after an additional year of ageing in wooden botte. The malolactic conversion had taken an unusually long time with this wine, and at Bartolo they don't force the malo one way or the other, either to start or to stop. So they waited and released the wine later, on the following September 1st when they next bottled their annual releases.
So what did the wine taste like? Well, quite good. I love 2010 for Nebbiolo in general, and I think 2010 may be the most exciting Piemonte vintage since 2001. At least to my palate. 2010s have layered depth and complexity, but also have a freshness that pulls everything together nicely and brings you back. This wine wasn't just lifted by the vintage, however. This was also a Langhe Nebiolo with Barolo character and weave. And some forward motion of maturity. I suspect that the extra year in wood, breathing through the staves, may have brought this wine along a bit more quickly than if it had been stored in bottle during that time. Certainly it tasted more resolved than when I had it at the winery, shortly after bottling. It really is true that sometimes I prefer the "little" wines that have evolved and which in a way my palate can see through, to the impenetrability of young "great" wines. At least I prefer them for drinking with food, which was what we were up to.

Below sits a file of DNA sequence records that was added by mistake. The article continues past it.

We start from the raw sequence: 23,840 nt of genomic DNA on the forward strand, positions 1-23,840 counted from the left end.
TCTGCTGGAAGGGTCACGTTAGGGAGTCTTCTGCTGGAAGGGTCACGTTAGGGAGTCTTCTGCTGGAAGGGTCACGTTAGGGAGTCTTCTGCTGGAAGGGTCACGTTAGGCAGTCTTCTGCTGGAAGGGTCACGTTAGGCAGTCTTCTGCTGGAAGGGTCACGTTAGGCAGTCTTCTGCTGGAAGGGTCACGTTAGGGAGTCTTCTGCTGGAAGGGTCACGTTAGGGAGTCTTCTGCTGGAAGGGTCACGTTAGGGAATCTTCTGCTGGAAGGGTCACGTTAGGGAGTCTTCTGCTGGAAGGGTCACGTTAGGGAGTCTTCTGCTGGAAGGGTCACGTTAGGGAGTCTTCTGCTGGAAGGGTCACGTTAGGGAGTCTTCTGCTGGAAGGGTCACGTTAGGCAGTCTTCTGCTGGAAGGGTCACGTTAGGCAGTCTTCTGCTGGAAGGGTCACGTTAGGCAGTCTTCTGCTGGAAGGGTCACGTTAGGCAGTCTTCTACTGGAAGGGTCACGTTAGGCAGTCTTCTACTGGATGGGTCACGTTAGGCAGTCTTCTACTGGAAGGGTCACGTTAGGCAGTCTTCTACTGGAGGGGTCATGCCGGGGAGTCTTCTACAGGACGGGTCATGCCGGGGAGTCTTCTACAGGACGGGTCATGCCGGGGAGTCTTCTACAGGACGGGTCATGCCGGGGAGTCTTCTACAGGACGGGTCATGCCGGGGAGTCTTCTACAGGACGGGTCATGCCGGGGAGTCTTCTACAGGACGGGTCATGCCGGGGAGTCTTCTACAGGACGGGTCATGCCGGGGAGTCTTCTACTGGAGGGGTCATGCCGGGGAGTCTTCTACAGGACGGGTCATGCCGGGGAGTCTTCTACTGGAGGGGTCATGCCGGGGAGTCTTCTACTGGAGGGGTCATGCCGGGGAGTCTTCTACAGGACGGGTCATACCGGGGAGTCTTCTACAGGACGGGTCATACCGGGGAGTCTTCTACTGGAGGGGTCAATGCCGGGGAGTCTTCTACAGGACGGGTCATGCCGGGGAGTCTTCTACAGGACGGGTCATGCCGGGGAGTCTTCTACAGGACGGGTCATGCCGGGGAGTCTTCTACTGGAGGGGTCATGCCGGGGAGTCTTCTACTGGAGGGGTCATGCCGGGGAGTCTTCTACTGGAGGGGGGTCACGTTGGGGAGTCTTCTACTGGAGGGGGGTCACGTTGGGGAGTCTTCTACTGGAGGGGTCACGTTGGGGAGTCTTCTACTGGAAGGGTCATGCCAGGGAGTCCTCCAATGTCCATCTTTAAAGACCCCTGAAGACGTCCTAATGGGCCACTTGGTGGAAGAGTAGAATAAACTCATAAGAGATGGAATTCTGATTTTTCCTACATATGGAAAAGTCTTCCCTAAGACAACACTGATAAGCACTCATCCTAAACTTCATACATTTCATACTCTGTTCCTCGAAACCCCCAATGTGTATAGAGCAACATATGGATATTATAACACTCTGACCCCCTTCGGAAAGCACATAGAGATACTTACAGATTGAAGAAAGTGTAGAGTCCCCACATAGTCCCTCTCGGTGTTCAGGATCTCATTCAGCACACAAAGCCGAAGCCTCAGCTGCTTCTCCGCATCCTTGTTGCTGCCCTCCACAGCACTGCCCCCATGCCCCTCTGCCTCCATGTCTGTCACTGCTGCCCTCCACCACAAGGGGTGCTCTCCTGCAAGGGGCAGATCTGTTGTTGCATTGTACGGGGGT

Perhaps a wine to track down if you get a chance. This particular bottle was a hand carry, but congratulations are in order to The Rare Wine Co. for recently being named the national importer of Bartolo Mascarello.